PINELLAS COUNTY, Fla. (WFLA) – A Largo High School junior never stopped giving back to his community during the height of the coronavirus pandemic when he could no longer help patients nearing the end of their lives in hospice care.

Ian Polachy has been volunteering with Empath Health and Suncoast Hospice since before his freshman year of high school.

He volunteers primarily at the Suncoast Hospice resale shop, located at 1478 South Belcher Road in Clearwater.

Polachy helped keep the shop up and running throughout the pandemic and still does so as it continues.

“Because at that time, [the owner] was very short staffed, and didn’t have many people who were able to come in, because many of the volunteers are older and couldn’t risk getting sick. So having me there… me and some of the other teens were able to help her out,” Polachy said.

Before the pandemic picked up steam, Polachy spent countless hours with hospice and end-of-life patients, holding birthday parties and just sitting to chat with them, and sometimes their families as well.

He and other teen volunteers with Empath Health also created chalk art outside of a few facilities, not just for the patients, but to remind the staff members they were still being supported, even though the volunteers were unable to interact with them face-to-face. Birthday parties and visits with patients were held via Zoom when possible.

He enjoys visiting with these folks and hearing their life stories.

“Even though they’re at end of life, it’s obviously going in and helping interact with the patient and help brighten up their day for that one [person] who [could have] months or within a week. But it’s also about the family,” Polachy explained. “The family, that’s a big part about hospice, too, is that we provide support to the family. It lets the family see that their patient, their family member is happy and is able to have a little bit of fun even though they’re in that situation.” 

Part of hearing those stories is actually recording some of them and creating memories that will last a lifetime for other families members, in a patient’s own voice and words.

Polachy and volunteers would sit down with patients and ask them questions about their lives, as well as future advice for their families, and record their answers for something their families can treasure forever in the form of a CD. He said he has filmed about six interviews and helped edit others he wasn’t able to hear in person.

He said the patients greatly enjoy it.

They absolutely love doing it. That’s one of the things I’ve been doing for awhile. We go in and we kind of sit down and we just start talking to them. We have them tell us from their childhood all the way to their career, what they had done, their schooling, what they did throughout their life and now,” he said.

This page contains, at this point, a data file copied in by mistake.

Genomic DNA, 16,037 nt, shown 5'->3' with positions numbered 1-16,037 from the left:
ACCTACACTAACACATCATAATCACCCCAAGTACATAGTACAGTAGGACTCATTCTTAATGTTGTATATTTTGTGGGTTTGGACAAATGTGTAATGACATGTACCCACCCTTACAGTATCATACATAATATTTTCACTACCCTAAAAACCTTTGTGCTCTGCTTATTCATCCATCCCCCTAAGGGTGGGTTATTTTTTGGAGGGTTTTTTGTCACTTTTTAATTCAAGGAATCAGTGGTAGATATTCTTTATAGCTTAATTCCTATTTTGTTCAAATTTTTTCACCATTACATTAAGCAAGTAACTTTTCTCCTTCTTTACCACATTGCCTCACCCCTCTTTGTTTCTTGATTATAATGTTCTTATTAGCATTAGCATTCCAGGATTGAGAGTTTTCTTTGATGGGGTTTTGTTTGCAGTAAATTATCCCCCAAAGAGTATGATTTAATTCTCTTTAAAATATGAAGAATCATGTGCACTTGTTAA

That led the group of volunteers, including Polachy, to another project.

“Through that, we also did the Veteran’s History Day project. I’ve done that for the past two years now. I absolutely love doing that,” he said. “We went in and the veterans were able to talk, we recorded them and they talked about what they had done and all their stories and all that. I was able to help edit those videos, which were then sent to the Library of Congress, which I think is really cool.”

Melissa Moré, director of volunteer services at Empath Health, is grateful for Polachy and his commitment to volunteering, even during a pandemic.

“Some of our teens find a niche that they enjoy, which is great, people find what they love. But Ian, more than most teens, has touched every single program, so that’s pretty cool,” she said.

One thing Moré said that stands out to her is the resiliency of Polachy and the other teen volunteers they work with. She said they have shown the “truest form of resiliency” in their abilities to remain active in the volunteer community and to continue to give back, even when it wasn’t required and their own personal and school lives were turned upside-down due to the pandemic.

“Ian not only did the bare minimum but he was extremely active last summer during COVID-19. Resiliency. It’s been a hard year, especially for young people,” Moré said.

Polachy has won awards for his extensive volunteer work, including a national “volunteer of the year award” with hospice.

He has also been on the teen leadership board for going on three years, helping to organize events for volunteers, both before and during the pandemic. Polachy is also a mentor and teacher to others and would tag along with a new volunteer to a patient visit to help initiate conversation.

“It’s very rewarding because it brings me a sense of completeness if that makes sense. I’m able to interact with the community and I’ve helped so many people. It just makes me feel happy that I’m able to bring that joy to some people who definitely need it,” Polachy said.

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